On 3 February, Ravalomanana dismissed Rajoelina as Mayor and appointed a special delegation headed by Guy Randrianarisoa to manage the affairs of the capital. Rajoelina denounced the decision and warned that it would not be accepted by the population of Antananarivo.[16] The following day Rajoelina instead designated Michele Ratsivalaka to succeed him as mayor. Rajoelina incited demonstrators on 7 February to occupy the presidential palace, prompting the presidential guard to open fire on the advancing crowd, killing 31 and wounding more than 200.[13] Popular disapproval of Ravalomanana intensified and polarized some in favor of his resignation, although perceptions of Rajoelina as an alternative remained mixed.[12]

Rajoelina was effectively handed the presidency on 18 March 2009 when military leaders transferred to him the executive power that had been given to the military by Ravalomanana. Rajoelina, as head of the High Transitional Authority which he had created in the weeks before Ravalomanana's resignation, was 35 years of age when sworn in, making Rajoelina the youngest president in the country's history and the youngest head of government in the world at that time.[17] In 2012 he was the youngest head of state in Africa and the third youngest in the world, surpassed by Prime Minister of Montenegro Igor Lukšić, who is two years his junior, and North Korean leader Kim Jong-un, ten years his junior.[citation needed]

The Southern African Development Community, a bloc of 15 nations including Madagascar, announced on 19 March that it would not recognize Rajoelina's presidency since the takeover was unconstitutional.[18] His ascension to the presidency was also condemned by the European Union and the United States,[19] and the African Union suspended Madagascar and threatened sanctions if the constitutional government had not been restored in six months.[20]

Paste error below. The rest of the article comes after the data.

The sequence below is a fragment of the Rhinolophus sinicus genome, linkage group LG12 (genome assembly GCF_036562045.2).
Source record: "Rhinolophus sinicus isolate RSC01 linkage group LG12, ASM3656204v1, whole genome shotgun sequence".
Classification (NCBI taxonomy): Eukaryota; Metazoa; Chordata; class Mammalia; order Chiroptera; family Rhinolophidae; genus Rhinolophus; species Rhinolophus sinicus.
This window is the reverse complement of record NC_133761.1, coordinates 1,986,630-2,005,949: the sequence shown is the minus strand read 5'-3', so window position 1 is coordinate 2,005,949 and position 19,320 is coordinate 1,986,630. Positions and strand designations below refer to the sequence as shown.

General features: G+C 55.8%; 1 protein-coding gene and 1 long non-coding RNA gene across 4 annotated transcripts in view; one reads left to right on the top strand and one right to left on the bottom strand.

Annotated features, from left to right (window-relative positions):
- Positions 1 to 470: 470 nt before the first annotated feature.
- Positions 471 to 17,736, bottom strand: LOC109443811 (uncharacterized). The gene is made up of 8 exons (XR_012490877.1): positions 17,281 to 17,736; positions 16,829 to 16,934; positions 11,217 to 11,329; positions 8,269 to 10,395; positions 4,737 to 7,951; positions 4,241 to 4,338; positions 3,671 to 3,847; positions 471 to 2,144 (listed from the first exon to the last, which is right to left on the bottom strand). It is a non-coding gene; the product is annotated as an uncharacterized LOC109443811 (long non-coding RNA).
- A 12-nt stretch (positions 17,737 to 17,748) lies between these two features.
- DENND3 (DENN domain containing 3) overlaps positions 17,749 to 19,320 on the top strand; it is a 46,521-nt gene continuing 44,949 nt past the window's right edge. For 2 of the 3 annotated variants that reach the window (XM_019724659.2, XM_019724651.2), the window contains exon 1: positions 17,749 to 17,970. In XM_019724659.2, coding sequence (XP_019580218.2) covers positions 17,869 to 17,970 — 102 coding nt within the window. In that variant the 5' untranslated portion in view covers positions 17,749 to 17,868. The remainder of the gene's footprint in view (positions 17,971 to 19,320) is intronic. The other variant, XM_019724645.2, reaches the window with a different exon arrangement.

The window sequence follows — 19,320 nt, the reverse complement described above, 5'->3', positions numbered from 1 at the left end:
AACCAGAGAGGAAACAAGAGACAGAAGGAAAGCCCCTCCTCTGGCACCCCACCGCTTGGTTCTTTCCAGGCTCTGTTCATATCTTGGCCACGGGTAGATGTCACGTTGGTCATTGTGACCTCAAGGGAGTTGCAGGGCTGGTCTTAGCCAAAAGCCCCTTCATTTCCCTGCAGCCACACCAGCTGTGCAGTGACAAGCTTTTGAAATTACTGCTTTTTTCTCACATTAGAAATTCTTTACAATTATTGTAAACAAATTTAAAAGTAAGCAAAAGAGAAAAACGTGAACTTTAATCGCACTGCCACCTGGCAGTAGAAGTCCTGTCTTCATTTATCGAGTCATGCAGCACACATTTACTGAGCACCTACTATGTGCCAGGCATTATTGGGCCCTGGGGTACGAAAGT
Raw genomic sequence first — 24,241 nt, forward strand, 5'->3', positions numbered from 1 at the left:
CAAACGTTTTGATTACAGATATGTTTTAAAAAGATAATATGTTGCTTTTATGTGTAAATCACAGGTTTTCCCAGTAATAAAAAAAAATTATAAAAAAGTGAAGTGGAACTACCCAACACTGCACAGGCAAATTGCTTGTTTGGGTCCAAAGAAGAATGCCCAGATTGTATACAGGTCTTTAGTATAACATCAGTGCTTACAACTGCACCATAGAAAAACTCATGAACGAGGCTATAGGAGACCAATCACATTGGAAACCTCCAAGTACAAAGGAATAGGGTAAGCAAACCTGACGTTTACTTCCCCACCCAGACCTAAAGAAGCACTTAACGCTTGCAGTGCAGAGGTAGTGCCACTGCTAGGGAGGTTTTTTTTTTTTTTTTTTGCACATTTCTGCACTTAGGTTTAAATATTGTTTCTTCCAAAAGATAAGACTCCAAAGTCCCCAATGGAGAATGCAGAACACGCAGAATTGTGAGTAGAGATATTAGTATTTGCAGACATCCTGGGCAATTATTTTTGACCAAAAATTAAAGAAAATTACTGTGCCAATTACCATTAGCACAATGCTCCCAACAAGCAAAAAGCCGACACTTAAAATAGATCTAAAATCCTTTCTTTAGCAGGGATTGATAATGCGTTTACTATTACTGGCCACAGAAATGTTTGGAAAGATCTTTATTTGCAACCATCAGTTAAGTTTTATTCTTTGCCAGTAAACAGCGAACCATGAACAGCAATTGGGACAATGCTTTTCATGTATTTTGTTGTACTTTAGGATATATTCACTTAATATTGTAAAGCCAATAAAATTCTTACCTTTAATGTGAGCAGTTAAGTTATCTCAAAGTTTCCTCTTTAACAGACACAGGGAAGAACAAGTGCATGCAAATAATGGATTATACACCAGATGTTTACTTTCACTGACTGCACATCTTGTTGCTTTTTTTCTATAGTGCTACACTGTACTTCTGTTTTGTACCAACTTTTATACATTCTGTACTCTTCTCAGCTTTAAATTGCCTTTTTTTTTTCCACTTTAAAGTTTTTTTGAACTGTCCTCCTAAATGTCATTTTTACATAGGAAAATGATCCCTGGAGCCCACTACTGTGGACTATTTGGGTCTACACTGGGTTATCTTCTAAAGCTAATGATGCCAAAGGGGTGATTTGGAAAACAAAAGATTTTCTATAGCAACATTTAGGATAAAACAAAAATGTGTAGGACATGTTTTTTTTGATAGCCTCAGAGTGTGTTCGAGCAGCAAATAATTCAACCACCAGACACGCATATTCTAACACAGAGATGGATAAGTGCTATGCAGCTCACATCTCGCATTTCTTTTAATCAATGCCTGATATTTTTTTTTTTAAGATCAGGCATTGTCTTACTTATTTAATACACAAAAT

President of the High Transitional Authority

Rajoelina took power in an atmosphere of national tension and international pressure to re-establish constitutional authority. The new head of state announced on 17 March that a new constitution would be presented for voter approval and general elections would be held within 24 months.[21] Immediately after taking office, Rajoelina began naming opposition leaders to positions within his High Transitional Authority (HAT). He dissolved the Senate and Parliament and transferred their powers to his cabinet, the officials of the HAT, and the newly established Council for social and economic strengthening, through which his policies were issued as decrees. Legislative authority rested in practice with Rajoelina and his cabinet, composed of his closest advisers. A military committee established in April increased HAT control over security and defense policy. The following month, after the suspension of the country's 22 regional governors, Rajoelina strengthened his influence over local government by naming replacements despite the fact that regional governorships were normally elected positions. The National Inquiry Commission (CNME) was established shortly thereafter; although its official purpose was to strengthen HAT effectiveness in addressing judicial and legal matters, the new entity carried out investigations and arrests of TIM supporters and other opponents of the TGV party. In addition, the new administration launched a strong crackdown on demonstrations by the new opposition, composed largely of Ravalomanana supporters; at two demonstrations in April 2009 security forces opened fire on unarmed civilians protesting the HAT's closure of three media networks formerly controlled by Ravalomanana, killing four and wounding sixty.[13]